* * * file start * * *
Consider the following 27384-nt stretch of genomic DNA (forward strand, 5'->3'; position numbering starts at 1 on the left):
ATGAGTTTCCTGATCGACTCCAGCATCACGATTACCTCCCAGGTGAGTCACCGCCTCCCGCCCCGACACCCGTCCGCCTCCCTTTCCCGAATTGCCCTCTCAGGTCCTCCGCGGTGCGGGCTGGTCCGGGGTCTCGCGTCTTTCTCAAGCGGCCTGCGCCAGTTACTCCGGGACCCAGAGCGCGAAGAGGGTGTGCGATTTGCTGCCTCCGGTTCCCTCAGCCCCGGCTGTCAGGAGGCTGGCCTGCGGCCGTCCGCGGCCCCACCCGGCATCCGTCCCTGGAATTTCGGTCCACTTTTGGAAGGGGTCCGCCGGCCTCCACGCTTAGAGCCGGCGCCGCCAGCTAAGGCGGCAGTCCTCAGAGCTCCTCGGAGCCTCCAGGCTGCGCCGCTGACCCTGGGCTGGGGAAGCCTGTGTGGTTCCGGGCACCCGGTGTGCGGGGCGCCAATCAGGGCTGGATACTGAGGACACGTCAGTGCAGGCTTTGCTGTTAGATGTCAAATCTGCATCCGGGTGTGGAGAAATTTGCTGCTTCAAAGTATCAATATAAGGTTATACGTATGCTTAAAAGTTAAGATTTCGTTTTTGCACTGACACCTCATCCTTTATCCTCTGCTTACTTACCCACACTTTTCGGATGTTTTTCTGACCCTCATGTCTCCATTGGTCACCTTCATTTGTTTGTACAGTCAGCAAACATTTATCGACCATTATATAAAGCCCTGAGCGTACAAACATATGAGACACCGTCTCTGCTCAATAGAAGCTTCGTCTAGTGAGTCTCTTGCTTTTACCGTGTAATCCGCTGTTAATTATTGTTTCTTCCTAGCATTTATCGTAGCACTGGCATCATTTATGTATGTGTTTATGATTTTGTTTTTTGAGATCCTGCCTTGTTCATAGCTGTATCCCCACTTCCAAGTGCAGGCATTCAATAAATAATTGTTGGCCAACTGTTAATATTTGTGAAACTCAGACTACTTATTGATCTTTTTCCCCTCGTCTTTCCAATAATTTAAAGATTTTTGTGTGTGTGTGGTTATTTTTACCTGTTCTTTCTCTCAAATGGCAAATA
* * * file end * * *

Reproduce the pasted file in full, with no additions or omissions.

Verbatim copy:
Consider the following 27384-nt stretch of genomic DNA (forward strand, 5'->3'; position numbering starts at 1 on the left):
ATGAGTTTCCTGATCGACTCCAGCATCACGATTACCTCCCAGGTGAGTCACCGCCTCCCGCCCCGACACCCGTCCGCCTCCCTTTCCCGAATTGCCCTCTCAGGTCCTCCGCGGTGCGGGCTGGTCCGGGGTCTCGCGTCTTTCTCAAGCGGCCTGCGCCAGTTACTCCGGGACCCAGAGCGCGAAGAGGGTGTGCGATTTGCTGCCTCCGGTTCCCTCAGCCCCGGCTGTCAGGAGGCTGGCCTGCGGCCGTCCGCGGCCCCACCCGGCATCCGTCCCTGGAATTTCGGTCCACTTTTGGAAGGGGTCCGCCGGCCTCCACGCTTAGAGCCGGCGCCGCCAGCTAAGGCGGCAGTCCTCAGAGCTCCTCGGAGCCTCCAGGCTGCGCCGCTGACCCTGGGCTGGGGAAGCCTGTGTGGTTCCGGGCACCCGGTGTGCGGGGCGCCAATCAGGGCTGGATACTGAGGACACGTCAGTGCAGGCTTTGCTGTTAGATGTCAAATCTGCATCCGGGTGTGGAGAAATTTGCTGCTTCAAAGTATCAATATAAGGTTATACGTATGCTTAAAAGTTAAGATTTCGTTTTTGCACTGACACCTCATCCTTTATCCTCTGCTTACTTACCCACACTTTTCGGATGTTTTTCTGACCCTCATGTCTCCATTGGTCACCTTCATTTGTTTGTACAGTCAGCAAACATTTATCGACCATTATATAAAGCCCTGAGCGTACAAACATATGAGACACCGTCTCTGCTCAATAGAAGCTTCGTCTAGTGAGTCTCTTGCTTTTACCGTGTAATCCGCTGTTAATTATTGTTTCTTCCTAGCATTTATCGTAGCACTGGCATCATTTATGTATGTGTTTATGATTTTGTTTTTTGAGATCCTGCCTTGTTCATAGCTGTATCCCCACTTCCAAGTGCAGGCATTCAATAAATAATTGTTGGCCAACTGTTAATATTTGTGAAACTCAGACTACTTATTGATCTTTTTCCCCTCGTCTTTCCAATAATTTAAAGATTTTTGTGTGTGTGTGGTTATTTTTACCTGTTCTTTCTCTCAAATGGCAAATA